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New claim in detainee cases

Lawyers for a young Canadian being detained at Guantanamo Bay, Cuba, moved on Monday to complain to the Supreme Court that military officials are encouraging interrogation teams to destroy notes about their activities, suggesting that this raises new issues about the adequacy of Pentagon procedures for deciding who is an enemy and must remain in captivity.  A key issue now before the Court in the pending cases on detainees’ legal rights, the letter filed Monday said, is whether the prisoners will have a real opportunity to challenge the reasons for their confinement.  That is threatened, it added, by the potential loss of interrogators’ documents. The letter, sent to the Court’s Clerk, can be downloaded here.

The Court probably is close to deciding the cases on detainees’ rights — Boumediene v. Bush (06-1195) and Al Odah v. U.S. (06-1196) — but it will consider the new filing only if permission is granted to put it in the record of those cases. That is what counsel for Omar Ahmed Khadr asked the Court to do.  Khadr, a Canadian national, has been a U.S. prisoner since he was captured during a skirmish in Afghanistan when he was 15 years old.  He is now 21, and, as are other Guantanamo prisoners, he is attempting to challenge the Pentagon’s reasons for holding him.

Khadr’s lead U.S. military defense lawyer, Lt. Col. William C. Kuebler, told the Court that he had learned just last week about the existence of a manual to guide interrogators of prisoners at Guantanamo.  He said he hoped to get a copy of the manual — with secret material taken out — to send to the Court later this week.  “The relevant portion” of the manual, the letter told the Court, “provides that once interrogators have created formal notes or an intelligence information report, they may destroy their handwritten notes.” It also says, according to the letter, that interrogators may have to testify in inquiries about their work, “and suggests that minimizing the number of interrogation-related documents may minimize the legal issues that arise.”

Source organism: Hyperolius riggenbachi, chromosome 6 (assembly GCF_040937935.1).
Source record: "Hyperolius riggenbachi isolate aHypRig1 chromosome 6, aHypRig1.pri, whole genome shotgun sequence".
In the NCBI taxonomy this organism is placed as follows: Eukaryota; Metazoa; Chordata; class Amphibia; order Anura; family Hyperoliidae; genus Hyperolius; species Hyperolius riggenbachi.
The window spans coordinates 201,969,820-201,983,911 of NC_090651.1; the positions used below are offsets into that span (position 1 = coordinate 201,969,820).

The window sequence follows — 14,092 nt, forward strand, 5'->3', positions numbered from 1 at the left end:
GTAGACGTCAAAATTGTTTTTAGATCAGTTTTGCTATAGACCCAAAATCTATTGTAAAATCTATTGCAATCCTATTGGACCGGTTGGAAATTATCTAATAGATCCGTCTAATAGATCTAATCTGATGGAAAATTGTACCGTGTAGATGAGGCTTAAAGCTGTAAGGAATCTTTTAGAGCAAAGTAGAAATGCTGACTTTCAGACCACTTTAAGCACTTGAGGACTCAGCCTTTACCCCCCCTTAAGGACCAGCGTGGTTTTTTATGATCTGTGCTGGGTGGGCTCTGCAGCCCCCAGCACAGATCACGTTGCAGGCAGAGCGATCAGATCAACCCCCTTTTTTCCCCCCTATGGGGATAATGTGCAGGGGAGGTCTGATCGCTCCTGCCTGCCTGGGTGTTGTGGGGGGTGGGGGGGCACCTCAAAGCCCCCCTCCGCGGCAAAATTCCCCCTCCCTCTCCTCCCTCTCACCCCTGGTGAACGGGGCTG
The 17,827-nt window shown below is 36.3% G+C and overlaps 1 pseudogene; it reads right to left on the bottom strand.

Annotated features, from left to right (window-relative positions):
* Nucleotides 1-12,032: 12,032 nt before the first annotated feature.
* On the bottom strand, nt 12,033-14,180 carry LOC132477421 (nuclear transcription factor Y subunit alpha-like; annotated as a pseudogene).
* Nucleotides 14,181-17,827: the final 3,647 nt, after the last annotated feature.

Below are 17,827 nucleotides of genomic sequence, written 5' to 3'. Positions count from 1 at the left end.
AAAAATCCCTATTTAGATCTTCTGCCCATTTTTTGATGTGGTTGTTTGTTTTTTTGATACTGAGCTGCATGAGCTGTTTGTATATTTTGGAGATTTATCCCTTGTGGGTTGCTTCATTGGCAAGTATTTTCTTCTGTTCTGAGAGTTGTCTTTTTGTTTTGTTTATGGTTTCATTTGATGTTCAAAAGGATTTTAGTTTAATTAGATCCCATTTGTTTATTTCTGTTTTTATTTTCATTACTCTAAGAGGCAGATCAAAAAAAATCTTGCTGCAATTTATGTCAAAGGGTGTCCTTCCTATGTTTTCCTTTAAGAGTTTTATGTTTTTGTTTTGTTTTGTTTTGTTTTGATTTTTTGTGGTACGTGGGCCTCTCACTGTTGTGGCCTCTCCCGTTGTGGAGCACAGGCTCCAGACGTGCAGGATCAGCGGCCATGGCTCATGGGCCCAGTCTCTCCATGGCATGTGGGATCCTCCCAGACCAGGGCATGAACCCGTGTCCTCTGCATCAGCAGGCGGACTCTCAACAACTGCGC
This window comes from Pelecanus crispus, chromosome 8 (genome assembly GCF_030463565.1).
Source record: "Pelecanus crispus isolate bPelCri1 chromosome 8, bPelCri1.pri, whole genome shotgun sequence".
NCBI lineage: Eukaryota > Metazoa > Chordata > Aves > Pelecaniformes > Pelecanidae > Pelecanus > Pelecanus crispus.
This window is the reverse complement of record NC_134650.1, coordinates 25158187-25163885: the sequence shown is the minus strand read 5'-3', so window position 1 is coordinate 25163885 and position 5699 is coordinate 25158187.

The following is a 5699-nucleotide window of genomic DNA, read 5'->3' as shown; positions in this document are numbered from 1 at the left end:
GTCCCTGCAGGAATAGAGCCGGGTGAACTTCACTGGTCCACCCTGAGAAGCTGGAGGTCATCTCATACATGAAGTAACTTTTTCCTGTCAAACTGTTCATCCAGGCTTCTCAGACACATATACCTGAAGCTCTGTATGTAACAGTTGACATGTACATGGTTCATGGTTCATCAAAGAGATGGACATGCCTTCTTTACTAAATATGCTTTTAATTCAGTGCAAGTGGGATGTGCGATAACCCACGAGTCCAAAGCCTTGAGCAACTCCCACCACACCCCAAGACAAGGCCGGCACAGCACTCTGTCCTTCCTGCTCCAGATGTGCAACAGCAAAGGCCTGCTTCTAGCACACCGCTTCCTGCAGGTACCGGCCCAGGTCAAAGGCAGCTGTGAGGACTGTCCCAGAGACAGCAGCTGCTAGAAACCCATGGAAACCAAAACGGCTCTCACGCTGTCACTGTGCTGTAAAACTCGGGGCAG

The Court should consider these developments, Monday’s letter said, because “one central issue” now being weighed by the Justices is whether the Pentagon’s tribunals for deciding who is an “enemy combatant” adequately protect the legal rights of detainees.  Those proceedings — so-called Combatant Status Review Tribunals — are the Pentagon’s preferred method for determining who is an enemy.  Detainees and their lawyers, however, would prefer to make challenges to their detention under the broader remedies in federal habeas proceedings in civilian courts.  In the pending detainee cases, the Supreme Court is considering whether Congress validly stripped the courts of authority to hear detainees’ habeas challenges.

If notes of interrogations of prisoners at Guantanamo are now lost, or under threat of being lost, that could deny detainees information they could use in challenging the enemy designation, according to the new letter.   “Interrogators,” it added, “were systematically encouraged to destroy the records and documents that could impeach” the use of hearsay evidence in status review proceedcings.

If the defense lawyers for Khadr are unable to get a redacted copy of the manual for interrogators, to share with the Court, the letter said, they will seek to have the Court accept as a substitute a sworn statement by defense counsel Kuebler describing what he had read in a redacted version of the manual.  Kuebler has prepared this affidavit outlining what he found.